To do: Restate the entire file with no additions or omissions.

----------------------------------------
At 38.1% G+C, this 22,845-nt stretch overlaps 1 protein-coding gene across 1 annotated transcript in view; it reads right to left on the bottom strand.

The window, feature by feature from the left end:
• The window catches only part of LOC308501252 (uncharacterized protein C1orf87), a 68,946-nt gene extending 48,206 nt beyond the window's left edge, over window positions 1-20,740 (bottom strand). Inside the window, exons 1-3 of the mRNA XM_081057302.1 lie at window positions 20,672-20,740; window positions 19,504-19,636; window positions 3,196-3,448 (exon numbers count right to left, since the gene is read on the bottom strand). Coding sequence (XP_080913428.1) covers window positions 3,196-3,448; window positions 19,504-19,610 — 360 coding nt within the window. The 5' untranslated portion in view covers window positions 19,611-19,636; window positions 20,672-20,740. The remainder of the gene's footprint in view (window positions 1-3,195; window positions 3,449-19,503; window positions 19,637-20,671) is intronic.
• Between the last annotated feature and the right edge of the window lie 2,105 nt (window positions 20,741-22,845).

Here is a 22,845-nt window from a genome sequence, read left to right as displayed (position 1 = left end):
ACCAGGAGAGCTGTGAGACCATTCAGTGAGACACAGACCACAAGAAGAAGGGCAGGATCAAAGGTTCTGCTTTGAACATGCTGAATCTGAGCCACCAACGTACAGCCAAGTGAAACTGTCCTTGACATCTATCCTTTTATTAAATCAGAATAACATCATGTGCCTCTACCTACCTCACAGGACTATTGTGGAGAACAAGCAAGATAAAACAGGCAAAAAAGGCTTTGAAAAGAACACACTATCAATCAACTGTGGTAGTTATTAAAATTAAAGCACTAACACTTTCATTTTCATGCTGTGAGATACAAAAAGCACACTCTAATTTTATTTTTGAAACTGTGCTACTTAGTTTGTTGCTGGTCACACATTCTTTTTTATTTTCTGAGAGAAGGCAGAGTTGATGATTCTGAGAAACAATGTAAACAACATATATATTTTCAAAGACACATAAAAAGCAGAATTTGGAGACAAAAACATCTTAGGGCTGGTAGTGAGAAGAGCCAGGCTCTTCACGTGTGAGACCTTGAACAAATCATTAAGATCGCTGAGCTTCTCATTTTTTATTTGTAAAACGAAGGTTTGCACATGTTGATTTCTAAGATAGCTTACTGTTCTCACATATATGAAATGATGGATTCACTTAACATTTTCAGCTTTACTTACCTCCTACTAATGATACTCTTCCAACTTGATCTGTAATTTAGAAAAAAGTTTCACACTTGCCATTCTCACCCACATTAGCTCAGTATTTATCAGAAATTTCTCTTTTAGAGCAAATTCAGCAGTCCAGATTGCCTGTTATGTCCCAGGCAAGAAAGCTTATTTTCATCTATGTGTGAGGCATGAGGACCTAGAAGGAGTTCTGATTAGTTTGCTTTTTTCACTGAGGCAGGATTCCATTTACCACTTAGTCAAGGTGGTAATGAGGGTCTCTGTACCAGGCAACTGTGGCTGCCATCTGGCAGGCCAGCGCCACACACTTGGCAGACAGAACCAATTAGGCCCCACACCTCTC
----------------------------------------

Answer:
At 38.1% G+C, this 22,845-nt stretch overlaps 1 protein-coding gene across 1 annotated transcript in view; it reads right to left on the bottom strand.

The window, feature by feature from the left end:
• The window catches only part of LOC308501252 (uncharacterized protein C1orf87), a 68,946-nt gene extending 48,206 nt beyond the window's left edge, over window positions 1-20,740 (bottom strand). Inside the window, exons 1-3 of the mRNA XM_081057302.1 lie at window positions 20,672-20,740; window positions 19,504-19,636; window positions 3,196-3,448 (exon numbers count right to left, since the gene is read on the bottom strand). Coding sequence (XP_080913428.1) covers window positions 3,196-3,448; window positions 19,504-19,610 — 360 coding nt within the window. The 5' untranslated portion in view covers window positions 19,611-19,636; window positions 20,672-20,740. The remainder of the gene's footprint in view (window positions 1-3,195; window positions 3,449-19,503; window positions 19,637-20,671) is intronic.
• Between the last annotated feature and the right edge of the window lie 2,105 nt (window positions 20,741-22,845).

Here is a 22,845-nt window from a genome sequence, read left to right as displayed (position 1 = left end):
ACCAGGAGAGCTGTGAGACCATTCAGTGAGACACAGACCACAAGAAGAAGGGCAGGATCAAAGGTTCTGCTTTGAACATGCTGAATCTGAGCCACCAACGTACAGCCAAGTGAAACTGTCCTTGACATCTATCCTTTTATTAAATCAGAATAACATCATGTGCCTCTACCTACCTCACAGGACTATTGTGGAGAACAAGCAAGATAAAACAGGCAAAAAAGGCTTTGAAAAGAACACACTATCAATCAACTGTGGTAGTTATTAAAATTAAAGCACTAACACTTTCATTTTCATGCTGTGAGATACAAAAAGCACACTCTAATTTTATTTTTGAAACTGTGCTACTTAGTTTGTTGCTGGTCACACATTCTTTTTTATTTTCTGAGAGAAGGCAGAGTTGATGATTCTGAGAAACAATGTAAACAACATATATATTTTCAAAGACACATAAAAAGCAGAATTTGGAGACAAAAACATCTTAGGGCTGGTAGTGAGAAGAGCCAGGCTCTTCACGTGTGAGACCTTGAACAAATCATTAAGATCGCTGAGCTTCTCATTTTTTATTTGTAAAACGAAGGTTTGCACATGTTGATTTCTAAGATAGCTTACTGTTCTCACATATATGAAATGATGGATTCACTTAACATTTTCAGCTTTACTTACCTCCTACTAATGATACTCTTCCAACTTGATCTGTAATTTAGAAAAAAGTTTCACACTTGCCATTCTCACCCACATTAGCTCAGTATTTATCAGAAATTTCTCTTTTAGAGCAAATTCAGCAGTCCAGATTGCCTGTTATGTCCCAGGCAAGAAAGCTTATTTTCATCTATGTGTGAGGCATGAGGACCTAGAAGGAGTTCTGATTAGTTTGCTTTTTTCACTGAGGCAGGATTCCATTTACCACTTAGTCAAGGTGGTAATGAGGGTCTCTGTACCAGGCAACTGTGGCTGCCATCTGGCAGGCCAGCGCCACACACTTGGCAGACAGAACCAATTAGGCCCCACACCTCTC